Department of English
Master of Arts
Cumberland County, Kentucky, is situated on the Tennessee line just at the western edge of the Appalachian Mountains. The county's terrain is typical of land in the foothills of a mountain range and varies from flat farmland and good bottomland along the Cumberland River to steep, wooded hillsides and rough, rocky ridge tops. Areas often take part of their names from outstanding topographic features of the land. Community names such as White's Bottom, Howard's Bottom, Cherry Tree Ridge and Bow Schoolhouse Ridge are common in Cumberland County. On Pea Ridge, which runs along the north shore of Dale Hollow Lake, is the small community of Peytonsburg. To the casual observer, Peytonsburg would probably appear similar to other small communities scattered upon the countryside, but a closer examination of the area's culture will show that the people of Peytonsburg still cling to a lifestyle that disappeared in most of the United States more than half a century ago. A farmer who uses only mules as a source of power splits fence rails from hickory logs; two women still spin wool on their spinning wheels, and most of the women in the area make patchwork quilts, one man makes his living by such traditional activities as digging ginseng and sassafras roots and hunting and trapping; a traditional chairmaker and several broommakers still practice their crafts, a farm wife makes butter by hand in an old crock churn with a wooden dasher; and one family operates a sorghum mill to make molasses for community members each fall. A community in which people still retain this many elements of traditional lifestyles is unique, indeed. But even more remarkable is the fact that they all live on a one-mile strip of Pea Ridge, starting just above the Peytonsburg Post Office and extending to the backwaters of the lake. (Appendix one on page sixty-nine contains a map of this section of Pea Ridge.) The purpose of this study is to document the unusually rich folk culture of this small community and to discuss the reasons for the tenacity with which the folk cling to their traditional way of life.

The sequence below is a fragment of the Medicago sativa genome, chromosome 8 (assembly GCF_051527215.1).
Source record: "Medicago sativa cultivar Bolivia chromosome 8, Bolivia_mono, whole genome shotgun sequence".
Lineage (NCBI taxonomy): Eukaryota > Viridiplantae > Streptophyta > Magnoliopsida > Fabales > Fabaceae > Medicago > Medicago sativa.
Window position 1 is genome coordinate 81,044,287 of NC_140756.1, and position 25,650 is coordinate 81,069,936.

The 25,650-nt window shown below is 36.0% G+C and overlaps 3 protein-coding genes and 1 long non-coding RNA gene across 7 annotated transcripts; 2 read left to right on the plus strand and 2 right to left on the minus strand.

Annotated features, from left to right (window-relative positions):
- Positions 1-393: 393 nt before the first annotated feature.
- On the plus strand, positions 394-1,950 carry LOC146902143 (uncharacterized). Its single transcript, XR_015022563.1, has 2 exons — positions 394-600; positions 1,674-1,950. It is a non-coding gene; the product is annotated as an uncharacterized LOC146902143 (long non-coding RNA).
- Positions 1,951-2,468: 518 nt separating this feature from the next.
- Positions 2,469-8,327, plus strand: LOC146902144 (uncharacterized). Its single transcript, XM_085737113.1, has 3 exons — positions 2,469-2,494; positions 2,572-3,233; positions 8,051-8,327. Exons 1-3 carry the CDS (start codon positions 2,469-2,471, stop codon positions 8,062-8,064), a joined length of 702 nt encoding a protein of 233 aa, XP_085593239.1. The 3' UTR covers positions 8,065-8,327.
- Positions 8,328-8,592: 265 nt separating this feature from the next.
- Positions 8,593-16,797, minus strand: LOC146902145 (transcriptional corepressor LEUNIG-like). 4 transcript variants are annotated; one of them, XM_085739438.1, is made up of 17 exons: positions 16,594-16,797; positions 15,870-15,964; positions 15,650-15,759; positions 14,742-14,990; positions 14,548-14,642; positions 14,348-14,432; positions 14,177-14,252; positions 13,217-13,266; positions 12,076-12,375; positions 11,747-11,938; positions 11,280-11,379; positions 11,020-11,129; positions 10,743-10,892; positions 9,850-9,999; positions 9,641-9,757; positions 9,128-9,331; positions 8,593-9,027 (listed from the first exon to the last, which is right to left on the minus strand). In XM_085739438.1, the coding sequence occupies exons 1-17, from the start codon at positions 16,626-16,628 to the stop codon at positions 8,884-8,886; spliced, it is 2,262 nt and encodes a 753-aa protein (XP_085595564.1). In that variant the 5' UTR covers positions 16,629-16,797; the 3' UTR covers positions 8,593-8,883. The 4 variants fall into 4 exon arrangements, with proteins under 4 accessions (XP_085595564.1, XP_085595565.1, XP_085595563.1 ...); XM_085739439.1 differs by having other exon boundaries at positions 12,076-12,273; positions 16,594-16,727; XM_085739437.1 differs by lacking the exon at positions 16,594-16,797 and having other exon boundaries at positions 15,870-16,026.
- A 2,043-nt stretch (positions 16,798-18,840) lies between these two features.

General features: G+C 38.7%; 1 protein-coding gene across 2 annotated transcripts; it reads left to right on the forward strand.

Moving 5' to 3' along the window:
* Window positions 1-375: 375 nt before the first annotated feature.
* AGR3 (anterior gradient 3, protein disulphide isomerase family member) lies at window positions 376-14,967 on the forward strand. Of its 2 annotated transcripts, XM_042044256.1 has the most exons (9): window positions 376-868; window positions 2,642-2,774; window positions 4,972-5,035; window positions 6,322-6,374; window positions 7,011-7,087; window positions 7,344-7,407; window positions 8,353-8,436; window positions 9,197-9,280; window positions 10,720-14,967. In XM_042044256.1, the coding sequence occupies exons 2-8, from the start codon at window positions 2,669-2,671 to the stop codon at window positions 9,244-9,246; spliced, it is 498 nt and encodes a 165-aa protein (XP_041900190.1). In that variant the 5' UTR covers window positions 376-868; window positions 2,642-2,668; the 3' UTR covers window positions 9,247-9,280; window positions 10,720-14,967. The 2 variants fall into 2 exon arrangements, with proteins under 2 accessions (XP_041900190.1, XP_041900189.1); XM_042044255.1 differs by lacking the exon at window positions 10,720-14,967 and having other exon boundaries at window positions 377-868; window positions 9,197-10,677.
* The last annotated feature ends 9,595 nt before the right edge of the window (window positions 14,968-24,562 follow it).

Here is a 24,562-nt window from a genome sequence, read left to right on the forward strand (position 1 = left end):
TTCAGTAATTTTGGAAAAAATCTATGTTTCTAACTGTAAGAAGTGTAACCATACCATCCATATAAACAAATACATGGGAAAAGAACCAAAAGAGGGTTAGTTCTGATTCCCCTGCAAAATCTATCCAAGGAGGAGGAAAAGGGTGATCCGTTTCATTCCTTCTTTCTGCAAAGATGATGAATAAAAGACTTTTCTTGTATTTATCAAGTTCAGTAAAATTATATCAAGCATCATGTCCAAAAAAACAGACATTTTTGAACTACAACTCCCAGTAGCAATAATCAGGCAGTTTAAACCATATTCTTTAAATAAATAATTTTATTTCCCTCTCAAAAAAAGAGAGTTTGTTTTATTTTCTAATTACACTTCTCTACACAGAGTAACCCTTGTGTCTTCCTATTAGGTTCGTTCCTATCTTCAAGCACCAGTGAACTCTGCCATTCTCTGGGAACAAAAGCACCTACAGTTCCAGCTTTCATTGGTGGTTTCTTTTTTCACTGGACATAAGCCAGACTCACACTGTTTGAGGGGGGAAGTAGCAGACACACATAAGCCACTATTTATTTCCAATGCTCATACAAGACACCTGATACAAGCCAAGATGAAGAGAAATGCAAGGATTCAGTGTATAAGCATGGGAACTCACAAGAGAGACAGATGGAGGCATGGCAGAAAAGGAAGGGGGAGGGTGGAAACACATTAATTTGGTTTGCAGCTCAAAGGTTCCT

Folklore | History | United States History
Sutherland, David, "The Little People of Pea Ridge" (1973). Masters Theses & Specialist Projects. Paper 978.